Is there someone who knows the manufacturer of this cartridge?
All the best
I doubt that IMI made this brass, based on letter and number styles, but it is one of the earlier headstamps made by someone for Tanfoglio. If you need more history of the cartridge, let me know. IMI made, it appears, the first factory brass and ammo for this caliber, with “IMI” headstamp, but I personally don’t think it should be called the 9 x 21 IMI as it is an Italian-designed cartridge, not Israeli. They simply made it under contract, although they did do a slight design revision. It was designed in Italy to bypass the law against 9 x 19mm pistols, since any 9 Para (Luger)-caliber pistol may be easily converted to this caliber with nothing other than rechambering or a new barrel. Again, I can give much more of the story if requested, but I think it has been covered in many, many other places.
in Italy when we speak about this cartridge we call it simply 9mm x21 but the correct designation is “9mm x21 IMI”…at the time(mid 80’s…) we had two opportunities…to have pistols chambered for the 9mm x21 Jager(…developed by Mr. Piscetta and Giordano) or 9mm x21 IMI(…developed by Israel Military Industries…)…the Jager and the IMI have different case…the first has simply a cut down 9mm Steyr case, so a cylindrical case…the IMI cartridge is simply a blown out 7,65mm Parabellum case (…you can think at it as a 9mm x19 case only 2mm longer…) and a conical case…our government small arms board at the time rejected the Jager … but allowed the civilian to have semiautomatic pistols chambered for the 9mm x 21IMI(…in Italy the 9mm Parabellum cartridge is forbidden to civilian unless in revolver and with plain lead bullet…)…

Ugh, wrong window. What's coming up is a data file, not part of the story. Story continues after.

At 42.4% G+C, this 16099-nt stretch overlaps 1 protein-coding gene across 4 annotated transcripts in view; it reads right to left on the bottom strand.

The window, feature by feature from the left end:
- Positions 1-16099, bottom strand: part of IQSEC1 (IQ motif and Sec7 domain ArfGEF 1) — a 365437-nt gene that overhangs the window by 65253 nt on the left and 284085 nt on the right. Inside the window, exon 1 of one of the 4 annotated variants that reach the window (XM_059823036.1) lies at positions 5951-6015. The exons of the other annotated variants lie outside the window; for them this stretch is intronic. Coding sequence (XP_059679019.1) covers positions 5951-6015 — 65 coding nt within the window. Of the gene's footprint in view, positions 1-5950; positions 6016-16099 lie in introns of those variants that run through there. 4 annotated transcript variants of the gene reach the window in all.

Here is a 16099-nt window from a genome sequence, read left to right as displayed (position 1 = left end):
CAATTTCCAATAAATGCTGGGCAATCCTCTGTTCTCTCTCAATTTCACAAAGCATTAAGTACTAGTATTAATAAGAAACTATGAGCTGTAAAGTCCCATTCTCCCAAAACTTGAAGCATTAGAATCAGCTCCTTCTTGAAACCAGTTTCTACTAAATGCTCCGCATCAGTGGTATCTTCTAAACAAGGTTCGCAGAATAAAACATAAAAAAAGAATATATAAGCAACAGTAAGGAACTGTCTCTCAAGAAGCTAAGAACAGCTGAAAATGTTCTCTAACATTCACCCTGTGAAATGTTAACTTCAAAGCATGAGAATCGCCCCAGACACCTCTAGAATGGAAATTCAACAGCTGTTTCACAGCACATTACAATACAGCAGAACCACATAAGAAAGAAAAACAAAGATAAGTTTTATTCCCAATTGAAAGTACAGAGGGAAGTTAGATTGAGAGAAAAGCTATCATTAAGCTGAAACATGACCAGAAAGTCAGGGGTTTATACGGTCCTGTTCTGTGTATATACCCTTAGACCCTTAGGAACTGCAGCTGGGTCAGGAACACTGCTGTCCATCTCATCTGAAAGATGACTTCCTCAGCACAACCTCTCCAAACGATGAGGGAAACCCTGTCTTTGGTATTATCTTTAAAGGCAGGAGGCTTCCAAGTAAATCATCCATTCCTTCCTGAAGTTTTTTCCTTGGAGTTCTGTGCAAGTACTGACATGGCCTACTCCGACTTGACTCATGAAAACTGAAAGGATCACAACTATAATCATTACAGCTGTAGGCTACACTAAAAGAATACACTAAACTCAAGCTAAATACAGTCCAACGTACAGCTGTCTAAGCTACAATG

All the best
Amico Andrea, con rispetto, non credo che ha ragione in tutti i particolare sopra il disegno del bossolo 9 x 21 IMI. It is true that the first design of the 9 x 21 J
your history is almost correct…my previous history was inaccurate because it’s an old story for me(…at the time I was a teen ager…)…at the time Mr. Erasmo and Mr Piscetta developed a 9mm x 21 cartridge simply by blown out a 7,65mm parabellum(…I remeber some articles by Mr. Giordano and his Browning HP test pistol…) case and this was the cartridge rejected by our small arms commission for the reasons you explained before…after that they developed a second ammunition with the cilindrical case(…a shorter 9mm x23 Steyr…)…the second one was accepted but the ammunition was not manufactured by any major factory so its history finished.
After that the same board accepted the 9mm x21 as presented by IMI…from a technical perspective the same as the first 9mm x21 from the two italian researchers…the history here is not clear…we don’t know exactly who gave to IMI the idea…the same resarchers?..the IMI small arms importer?..who knows?..
The Commission rejected or accepted a cartridge not because it is manufactured by a major factory or a wildcat…but only for reasons due to our firearms law(…and I assure you our laws has nothing against proprietary cartridges…)…so the real reasons why the israeli cartridge was accepted are not clear…but as you know it’s difficult for us to understand the choice of bureaucracy.
As I wrote previously…the 9mm x21 by IMI is a conical one and it “headspaces” on mouth as the 9mm Parabellum cartridge.
maybe the CIP drawing about the cartridge could be interesting for you:
and, as you can see, there is even the word Jager in one of its definitions…
All the best